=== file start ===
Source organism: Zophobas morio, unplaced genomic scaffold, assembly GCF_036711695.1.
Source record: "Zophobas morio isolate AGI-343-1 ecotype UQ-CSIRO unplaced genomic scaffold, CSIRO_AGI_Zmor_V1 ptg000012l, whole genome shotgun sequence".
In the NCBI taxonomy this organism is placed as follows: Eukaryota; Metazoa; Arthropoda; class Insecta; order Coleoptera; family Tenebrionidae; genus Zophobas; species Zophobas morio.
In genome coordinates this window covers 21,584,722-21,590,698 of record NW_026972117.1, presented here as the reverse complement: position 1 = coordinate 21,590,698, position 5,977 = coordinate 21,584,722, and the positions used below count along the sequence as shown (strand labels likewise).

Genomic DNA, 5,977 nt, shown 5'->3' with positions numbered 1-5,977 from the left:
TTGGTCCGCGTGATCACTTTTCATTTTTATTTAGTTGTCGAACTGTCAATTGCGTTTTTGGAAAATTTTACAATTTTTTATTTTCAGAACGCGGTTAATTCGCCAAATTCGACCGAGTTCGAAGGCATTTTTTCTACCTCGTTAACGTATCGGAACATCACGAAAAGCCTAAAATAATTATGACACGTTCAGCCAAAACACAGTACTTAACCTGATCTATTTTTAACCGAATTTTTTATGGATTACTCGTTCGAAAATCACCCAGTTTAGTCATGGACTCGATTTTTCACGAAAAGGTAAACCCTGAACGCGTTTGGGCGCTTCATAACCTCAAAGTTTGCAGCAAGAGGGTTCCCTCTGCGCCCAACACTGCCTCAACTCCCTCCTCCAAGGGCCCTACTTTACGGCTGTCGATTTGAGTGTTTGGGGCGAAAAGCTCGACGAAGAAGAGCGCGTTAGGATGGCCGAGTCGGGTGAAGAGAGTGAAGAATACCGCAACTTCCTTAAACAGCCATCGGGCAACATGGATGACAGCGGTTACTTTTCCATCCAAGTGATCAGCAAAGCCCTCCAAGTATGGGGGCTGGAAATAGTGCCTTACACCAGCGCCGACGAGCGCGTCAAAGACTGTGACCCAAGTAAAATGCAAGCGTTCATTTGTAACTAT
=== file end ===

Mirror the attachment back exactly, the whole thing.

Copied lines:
Source organism: Zophobas morio, unplaced genomic scaffold, assembly GCF_036711695.1.
Source record: "Zophobas morio isolate AGI-343-1 ecotype UQ-CSIRO unplaced genomic scaffold, CSIRO_AGI_Zmor_V1 ptg000012l, whole genome shotgun sequence".
In the NCBI taxonomy this organism is placed as follows: Eukaryota; Metazoa; Arthropoda; class Insecta; order Coleoptera; family Tenebrionidae; genus Zophobas; species Zophobas morio.
In genome coordinates this window covers 21,584,722-21,590,698 of record NW_026972117.1, presented here as the reverse complement: position 1 = coordinate 21,590,698, position 5,977 = coordinate 21,584,722, and the positions used below count along the sequence as shown (strand labels likewise).

Genomic DNA, 5,977 nt, shown 5'->3' with positions numbered 1-5,977 from the left:
TTGGTCCGCGTGATCACTTTTCATTTTTATTTAGTTGTCGAACTGTCAATTGCGTTTTTGGAAAATTTTACAATTTTTTATTTTCAGAACGCGGTTAATTCGCCAAATTCGACCGAGTTCGAAGGCATTTTTTCTACCTCGTTAACGTATCGGAACATCACGAAAAGCCTAAAATAATTATGACACGTTCAGCCAAAACACAGTACTTAACCTGATCTATTTTTAACCGAATTTTTTATGGATTACTCGTTCGAAAATCACCCAGTTTAGTCATGGACTCGATTTTTCACGAAAAGGTAAACCCTGAACGCGTTTGGGCGCTTCATAACCTCAAAGTTTGCAGCAAGAGGGTTCCCTCTGCGCCCAACACTGCCTCAACTCCCTCCTCCAAGGGCCCTACTTTACGGCTGTCGATTTGAGTGTTTGGGGCGAAAAGCTCGACGAAGAAGAGCGCGTTAGGATGGCCGAGTCGGGTGAAGAGAGTGAAGAATACCGCAACTTCCTTAAACAGCCATCGGGCAACATGGATGACAGCGGTTACTTTTCCATCCAAGTGATCAGCAAAGCCCTCCAAGTATGGGGGCTGGAAATAGTGCCTTACACCAGCGCCGACGAGCGCGTCAAAGACTGTGACCCAAGTAAAATGCAAGCGTTCATTTGTAACTAT